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Adolescent brains not capable of adult reasoning

Sometimes teenagers do dumb things. Sometimes they even do awful things. It is easy from the perspective of an adult to be baffled by acts of indiscretion on behalf of teenagers. However, it is very important to remain cognizant that teenagers and adults have different brains. Therefore, an adult's judgment and thought processes are markedly different than that of a teenager's in New Jersey.

An expert on adolescent brain development advocates how critical it is to consider this when handing down punishments to juveniles convicted of crimes. This man says, "No one is saying that kids who commit horrific crimes shouldn't be punished. But most in the scientific community think that we know that since this person is likely to change, why not revisit this when he's an adult and see what he's like?"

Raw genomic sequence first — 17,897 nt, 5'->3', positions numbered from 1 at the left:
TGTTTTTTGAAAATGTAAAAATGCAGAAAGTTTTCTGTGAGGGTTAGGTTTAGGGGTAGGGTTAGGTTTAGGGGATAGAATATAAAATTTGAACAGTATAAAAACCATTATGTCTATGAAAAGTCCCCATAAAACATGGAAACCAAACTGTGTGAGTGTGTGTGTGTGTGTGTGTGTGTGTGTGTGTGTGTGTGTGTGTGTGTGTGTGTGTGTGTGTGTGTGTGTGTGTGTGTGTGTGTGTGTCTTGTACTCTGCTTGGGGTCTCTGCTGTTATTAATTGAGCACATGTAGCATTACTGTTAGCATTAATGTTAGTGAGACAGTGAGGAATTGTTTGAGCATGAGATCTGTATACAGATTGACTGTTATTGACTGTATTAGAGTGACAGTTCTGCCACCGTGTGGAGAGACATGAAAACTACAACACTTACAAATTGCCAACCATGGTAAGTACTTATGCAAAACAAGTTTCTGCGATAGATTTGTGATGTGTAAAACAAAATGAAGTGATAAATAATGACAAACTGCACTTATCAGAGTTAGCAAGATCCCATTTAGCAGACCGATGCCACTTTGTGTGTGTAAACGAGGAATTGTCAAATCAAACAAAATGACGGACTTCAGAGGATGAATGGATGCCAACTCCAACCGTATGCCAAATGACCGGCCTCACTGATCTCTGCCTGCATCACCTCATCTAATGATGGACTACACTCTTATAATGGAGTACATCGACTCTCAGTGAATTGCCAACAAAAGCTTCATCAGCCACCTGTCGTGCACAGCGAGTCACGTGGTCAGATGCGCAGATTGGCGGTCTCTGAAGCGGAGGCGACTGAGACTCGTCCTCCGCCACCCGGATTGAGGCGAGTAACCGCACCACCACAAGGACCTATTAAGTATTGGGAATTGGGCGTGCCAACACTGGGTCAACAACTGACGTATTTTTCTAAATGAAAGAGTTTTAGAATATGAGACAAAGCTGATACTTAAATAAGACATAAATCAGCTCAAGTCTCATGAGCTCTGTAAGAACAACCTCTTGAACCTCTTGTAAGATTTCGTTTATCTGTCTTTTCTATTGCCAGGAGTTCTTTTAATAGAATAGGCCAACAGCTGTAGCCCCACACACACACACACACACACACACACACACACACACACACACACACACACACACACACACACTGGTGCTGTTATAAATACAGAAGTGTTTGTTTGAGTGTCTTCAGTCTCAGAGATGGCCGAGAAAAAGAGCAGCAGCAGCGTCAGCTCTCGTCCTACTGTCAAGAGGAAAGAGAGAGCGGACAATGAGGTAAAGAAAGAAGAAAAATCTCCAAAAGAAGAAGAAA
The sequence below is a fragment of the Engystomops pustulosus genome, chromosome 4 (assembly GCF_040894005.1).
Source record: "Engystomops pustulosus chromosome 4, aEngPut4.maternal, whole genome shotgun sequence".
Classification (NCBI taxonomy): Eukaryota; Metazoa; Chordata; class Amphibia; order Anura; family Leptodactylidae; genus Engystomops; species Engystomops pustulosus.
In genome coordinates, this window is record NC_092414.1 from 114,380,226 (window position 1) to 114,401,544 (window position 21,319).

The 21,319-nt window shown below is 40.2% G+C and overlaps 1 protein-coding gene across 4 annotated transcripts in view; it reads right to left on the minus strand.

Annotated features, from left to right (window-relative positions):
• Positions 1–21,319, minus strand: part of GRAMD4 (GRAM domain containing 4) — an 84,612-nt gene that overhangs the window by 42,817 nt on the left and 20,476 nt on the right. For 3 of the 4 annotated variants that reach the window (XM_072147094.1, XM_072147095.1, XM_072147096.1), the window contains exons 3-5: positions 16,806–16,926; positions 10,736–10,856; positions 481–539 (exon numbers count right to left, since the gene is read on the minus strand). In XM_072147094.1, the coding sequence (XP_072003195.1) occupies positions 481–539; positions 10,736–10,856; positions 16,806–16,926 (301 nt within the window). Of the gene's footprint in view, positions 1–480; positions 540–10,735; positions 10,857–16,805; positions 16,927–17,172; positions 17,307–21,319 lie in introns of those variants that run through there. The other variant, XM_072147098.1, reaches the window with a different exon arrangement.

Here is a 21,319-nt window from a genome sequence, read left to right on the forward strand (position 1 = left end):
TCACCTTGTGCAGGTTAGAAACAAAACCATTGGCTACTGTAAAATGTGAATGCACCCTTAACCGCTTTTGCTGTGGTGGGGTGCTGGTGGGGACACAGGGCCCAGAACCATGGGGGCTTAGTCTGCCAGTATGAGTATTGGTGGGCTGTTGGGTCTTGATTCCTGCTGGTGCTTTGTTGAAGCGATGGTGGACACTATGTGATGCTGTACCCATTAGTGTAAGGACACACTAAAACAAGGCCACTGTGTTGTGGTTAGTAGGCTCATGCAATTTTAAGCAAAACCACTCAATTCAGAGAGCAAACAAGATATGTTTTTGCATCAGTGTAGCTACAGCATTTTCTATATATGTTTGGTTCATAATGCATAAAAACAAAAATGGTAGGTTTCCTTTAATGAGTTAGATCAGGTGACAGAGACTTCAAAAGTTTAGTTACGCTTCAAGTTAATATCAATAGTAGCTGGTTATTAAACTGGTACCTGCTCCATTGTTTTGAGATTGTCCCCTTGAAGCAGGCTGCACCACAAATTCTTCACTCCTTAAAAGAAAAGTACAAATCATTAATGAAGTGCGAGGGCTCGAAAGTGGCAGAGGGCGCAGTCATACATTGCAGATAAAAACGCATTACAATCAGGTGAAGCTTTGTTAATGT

The expert offers a variety of scientifically backed evidence that shows that teenagers and adults think very differently:

  • Teenagers are much more impulsive and seek instant gratification.
  • The reward center of a teenager is more active in group settings, meaning juveniles could be more likely to commit a crime in a group setting.
  • The prefrontal cortex, an area of the brain that dictates behavior, is physically changing and growing into the mid-20s.

Further, this expert says a vast number, as much as 90 percent even, of juveniles that commit a crime do not go on to become adult criminals. This is important to bear in mind. Often, individuals will be quick to look at a juvenile that committed a crime as having a flawed character, but that simply isn't true. The juvenile often has a still-developing brain and reasoning process rather than a flawed character.

Most typically, it is the case that juveniles charged with a crime are good kids that made a bad decision. It is important to address any juvenile charges because in some instances convictions can lead to consequences that can hamper a bright future.

Source: MPR News, "6 facts about crime and the adolescent brain," Emily Kaiser, Nov. 15, 2012

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